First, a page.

Cleveland Police welcomes a very special new cohort this month, when fourteen new Special Constables join the Force.
The rookies, consisting of seven men and seven women, attended an attestation ceremony on Wednesday 9th March during which they were officially sworn in as Cleveland Special Constables. The officers will become fully operational by the end of the month, following a six month training programme.
The special constabulary is a force of trained volunteers who work with and support their local police. 'Specials', as these constables are often known, come from all walks of life - they are teachers, taxi drivers, accountants, electricians or any number of other careers - and they all volunteer a minimum of four hours a week to their local police force.
Specials play a key role in local policing and have the same powers in law as regular police officers, including the power of arrest. However, the role of Specials can also extend into more complex areas of policing.
Police and Crime Commissioner Barry Coppinger added: “It is great news that fourteen Special Constables have joined the force. These highly dedicated specials play a vital role in protecting our community and work alongside many different policing teams and partner organisations to keep our neighbourhoods safe.”
Cleveland Police’s Special Constabulary Chief Officer David Robinson said: "I am incredibly proud of these 14 individuals who have already sacrificed so much of their time to train to a high level to be able to deploy safely in the communities of Cleveland. Over the coming months these officers will be on the frontline, putting their newly acquired skills into practice. Being a Special Constable is an incredibly challenging role but one which is tremendously rewarding. We have many officers, new recruits and those who are more experienced, who all want to give something back to the community. It therefore makes sense to deploy them wherever they can offer valuable support to regular officers as well as provide a reassuring presence to residents and visitors.”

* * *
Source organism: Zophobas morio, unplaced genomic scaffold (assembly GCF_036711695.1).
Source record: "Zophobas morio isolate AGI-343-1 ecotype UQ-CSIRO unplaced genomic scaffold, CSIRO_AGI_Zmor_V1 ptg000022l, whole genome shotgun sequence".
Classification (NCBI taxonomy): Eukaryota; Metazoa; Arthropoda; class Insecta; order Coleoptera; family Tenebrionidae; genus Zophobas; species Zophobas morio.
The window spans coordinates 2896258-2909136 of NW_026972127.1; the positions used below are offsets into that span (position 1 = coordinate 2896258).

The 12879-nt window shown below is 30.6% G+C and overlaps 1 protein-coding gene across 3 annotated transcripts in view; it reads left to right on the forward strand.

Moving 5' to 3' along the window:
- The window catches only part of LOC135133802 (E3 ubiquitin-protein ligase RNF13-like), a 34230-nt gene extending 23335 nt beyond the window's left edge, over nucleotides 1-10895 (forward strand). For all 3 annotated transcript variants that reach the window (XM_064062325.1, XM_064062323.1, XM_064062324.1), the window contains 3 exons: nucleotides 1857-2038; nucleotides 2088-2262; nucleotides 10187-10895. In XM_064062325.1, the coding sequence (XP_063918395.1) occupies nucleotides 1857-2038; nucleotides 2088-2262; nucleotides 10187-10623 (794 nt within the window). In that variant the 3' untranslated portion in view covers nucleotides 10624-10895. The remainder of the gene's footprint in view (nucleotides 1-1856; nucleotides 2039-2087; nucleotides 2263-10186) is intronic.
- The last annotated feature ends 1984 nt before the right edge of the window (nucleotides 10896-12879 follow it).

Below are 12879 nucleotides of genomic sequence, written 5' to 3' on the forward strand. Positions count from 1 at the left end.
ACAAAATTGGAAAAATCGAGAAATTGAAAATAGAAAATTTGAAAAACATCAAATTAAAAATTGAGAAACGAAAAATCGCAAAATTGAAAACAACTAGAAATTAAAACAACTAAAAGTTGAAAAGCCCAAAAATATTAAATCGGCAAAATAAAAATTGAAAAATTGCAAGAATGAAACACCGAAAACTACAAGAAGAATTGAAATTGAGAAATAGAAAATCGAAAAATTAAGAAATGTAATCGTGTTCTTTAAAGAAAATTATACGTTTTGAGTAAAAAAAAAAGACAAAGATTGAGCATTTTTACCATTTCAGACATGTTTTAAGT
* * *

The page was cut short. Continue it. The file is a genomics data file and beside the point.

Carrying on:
Temporary Chief Constable Iain Spittal added: “Special constables form an important link between regular officers and our communities. They also play a vital role in keeping our neighbourhoods safe with the experience and skills they offer complementing those of our regular officers. I hope people will come and speak to our Specials if they see them out and about, and find out more about their role.”
Posted on Thursday 10th March 2016